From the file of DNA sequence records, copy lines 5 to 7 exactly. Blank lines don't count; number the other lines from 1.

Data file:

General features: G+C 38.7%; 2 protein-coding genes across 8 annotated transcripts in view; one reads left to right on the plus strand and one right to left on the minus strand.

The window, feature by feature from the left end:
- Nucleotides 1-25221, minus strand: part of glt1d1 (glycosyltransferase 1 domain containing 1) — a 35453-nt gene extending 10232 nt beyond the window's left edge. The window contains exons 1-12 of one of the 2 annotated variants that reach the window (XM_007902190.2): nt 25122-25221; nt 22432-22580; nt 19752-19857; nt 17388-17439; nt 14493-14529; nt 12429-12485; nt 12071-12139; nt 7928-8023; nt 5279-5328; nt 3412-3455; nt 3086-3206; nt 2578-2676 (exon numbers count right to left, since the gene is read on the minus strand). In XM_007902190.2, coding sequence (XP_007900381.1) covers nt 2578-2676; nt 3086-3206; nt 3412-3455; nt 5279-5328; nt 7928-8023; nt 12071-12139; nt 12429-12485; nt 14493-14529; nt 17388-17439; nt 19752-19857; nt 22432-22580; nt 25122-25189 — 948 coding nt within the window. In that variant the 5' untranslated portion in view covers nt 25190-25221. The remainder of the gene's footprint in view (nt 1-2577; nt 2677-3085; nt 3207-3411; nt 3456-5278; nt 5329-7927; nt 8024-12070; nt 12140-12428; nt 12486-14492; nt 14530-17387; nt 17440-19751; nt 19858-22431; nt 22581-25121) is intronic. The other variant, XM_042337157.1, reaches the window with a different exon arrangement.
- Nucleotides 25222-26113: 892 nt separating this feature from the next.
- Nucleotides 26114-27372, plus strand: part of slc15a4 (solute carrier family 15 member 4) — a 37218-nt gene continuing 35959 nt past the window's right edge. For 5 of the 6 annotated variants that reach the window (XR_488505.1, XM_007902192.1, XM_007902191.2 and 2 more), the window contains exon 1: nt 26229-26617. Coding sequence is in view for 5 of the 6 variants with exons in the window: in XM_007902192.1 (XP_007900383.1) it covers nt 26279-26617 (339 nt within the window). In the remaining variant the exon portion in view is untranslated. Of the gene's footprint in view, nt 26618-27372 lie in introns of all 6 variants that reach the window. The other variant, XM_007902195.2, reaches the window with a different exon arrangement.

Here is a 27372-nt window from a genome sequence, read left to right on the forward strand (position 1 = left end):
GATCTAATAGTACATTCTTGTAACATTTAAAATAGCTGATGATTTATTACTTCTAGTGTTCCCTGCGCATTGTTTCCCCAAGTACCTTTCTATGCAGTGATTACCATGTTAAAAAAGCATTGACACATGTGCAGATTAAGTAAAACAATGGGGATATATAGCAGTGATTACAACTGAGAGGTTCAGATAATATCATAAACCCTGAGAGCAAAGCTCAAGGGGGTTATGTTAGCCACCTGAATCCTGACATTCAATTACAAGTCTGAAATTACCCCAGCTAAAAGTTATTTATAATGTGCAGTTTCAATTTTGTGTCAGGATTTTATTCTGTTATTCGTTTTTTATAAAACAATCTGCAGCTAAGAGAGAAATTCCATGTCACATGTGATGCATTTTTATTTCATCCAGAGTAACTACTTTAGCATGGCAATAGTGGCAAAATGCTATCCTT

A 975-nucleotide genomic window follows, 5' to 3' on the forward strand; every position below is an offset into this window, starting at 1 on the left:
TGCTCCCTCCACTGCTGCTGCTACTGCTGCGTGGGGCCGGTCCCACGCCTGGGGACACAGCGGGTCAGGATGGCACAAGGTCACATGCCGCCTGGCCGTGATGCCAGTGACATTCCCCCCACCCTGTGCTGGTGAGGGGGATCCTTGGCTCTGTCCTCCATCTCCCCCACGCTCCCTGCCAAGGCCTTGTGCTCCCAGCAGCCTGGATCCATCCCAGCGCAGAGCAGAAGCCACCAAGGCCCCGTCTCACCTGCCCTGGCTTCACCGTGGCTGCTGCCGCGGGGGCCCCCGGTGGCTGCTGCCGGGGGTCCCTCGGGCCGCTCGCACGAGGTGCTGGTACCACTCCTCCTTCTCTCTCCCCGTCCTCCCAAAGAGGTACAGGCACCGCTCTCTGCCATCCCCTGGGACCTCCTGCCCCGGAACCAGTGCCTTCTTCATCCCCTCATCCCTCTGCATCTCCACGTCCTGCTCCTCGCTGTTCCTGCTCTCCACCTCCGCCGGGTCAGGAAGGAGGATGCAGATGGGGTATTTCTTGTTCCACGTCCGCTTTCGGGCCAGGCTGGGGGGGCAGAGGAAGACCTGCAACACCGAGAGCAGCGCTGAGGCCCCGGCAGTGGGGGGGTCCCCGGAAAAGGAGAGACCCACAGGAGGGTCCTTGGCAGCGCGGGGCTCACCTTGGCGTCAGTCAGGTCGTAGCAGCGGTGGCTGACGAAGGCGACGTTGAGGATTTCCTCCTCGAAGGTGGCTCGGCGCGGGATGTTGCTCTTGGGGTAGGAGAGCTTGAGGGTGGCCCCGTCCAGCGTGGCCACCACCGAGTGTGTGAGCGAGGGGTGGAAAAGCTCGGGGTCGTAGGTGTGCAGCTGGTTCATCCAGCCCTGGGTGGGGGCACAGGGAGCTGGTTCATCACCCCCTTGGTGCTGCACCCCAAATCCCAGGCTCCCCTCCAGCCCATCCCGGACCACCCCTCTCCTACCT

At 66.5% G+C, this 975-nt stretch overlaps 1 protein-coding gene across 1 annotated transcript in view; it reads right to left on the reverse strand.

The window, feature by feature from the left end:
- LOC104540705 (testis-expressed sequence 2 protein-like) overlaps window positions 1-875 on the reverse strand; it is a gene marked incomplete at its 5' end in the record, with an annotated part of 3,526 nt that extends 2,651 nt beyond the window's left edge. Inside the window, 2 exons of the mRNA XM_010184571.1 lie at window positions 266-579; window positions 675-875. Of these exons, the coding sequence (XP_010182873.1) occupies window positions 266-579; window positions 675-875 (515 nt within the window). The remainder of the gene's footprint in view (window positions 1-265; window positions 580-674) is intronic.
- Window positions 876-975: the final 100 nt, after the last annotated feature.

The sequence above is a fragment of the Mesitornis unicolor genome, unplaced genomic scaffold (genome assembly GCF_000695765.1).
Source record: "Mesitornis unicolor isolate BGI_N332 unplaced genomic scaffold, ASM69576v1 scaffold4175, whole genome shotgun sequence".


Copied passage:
- Nucleotides 26114-27372, plus strand: part of slc15a4 (solute carrier family 15 member 4) — a 37218-nt gene continuing 35959 nt past the window's right edge. For 5 of the 6 annotated variants that reach the window (XR_488505.1, XM_007902192.1, XM_007902191.2 and 2 more), the window contains exon 1: nt 26229-26617. Coding sequence is in view for 5 of the 6 variants with exons in the window: in XM_007902192.1 (XP_007900383.1) it covers nt 26279-26617 (339 nt within the window). In the remaining variant the exon portion in view is untranslated. Of the gene's footprint in view, nt 26618-27372 lie in introns of all 6 variants that reach the window. The other variant, XM_007902195.2, reaches the window with a different exon arrangement.

Here is a 27372-nt window from a genome sequence, read left to right on the forward strand (position 1 = left end):
GATCTAATAGTACATTCTTGTAACATTTAAAATAGCTGATGATTTATTACTTCTAGTGTTCCCTGCGCATTGTTTCCCCAAGTACCTTTCTATGCAGTGATTACCATGTTAAAAAAGCATTGACACATGTGCAGATTAAGTAAAACAATGGGGATATATAGCAGTGATTACAACTGAGAGGTTCAGATAATATCATAAACCCTGAGAGCAAAGCTCAAGGGGGTTATGTTAGCCACCTGAATCCTGACATTCAATTACAAGTCTGAAATTACCCCAGCTAAAAGTTATTTATAATGTGCAGTTTCAATTTTGTGTCAGGATTTTATTCTGTTATTCGTTTTTTATAAAACAATCTGCAGCTAAGAGAGAAATTCCATGTCACATGTGATGCATTTTTATTTCATCCAGAGTAACTACTTTAGCATGGCAATAGTGGCAAAATGCTATCCTT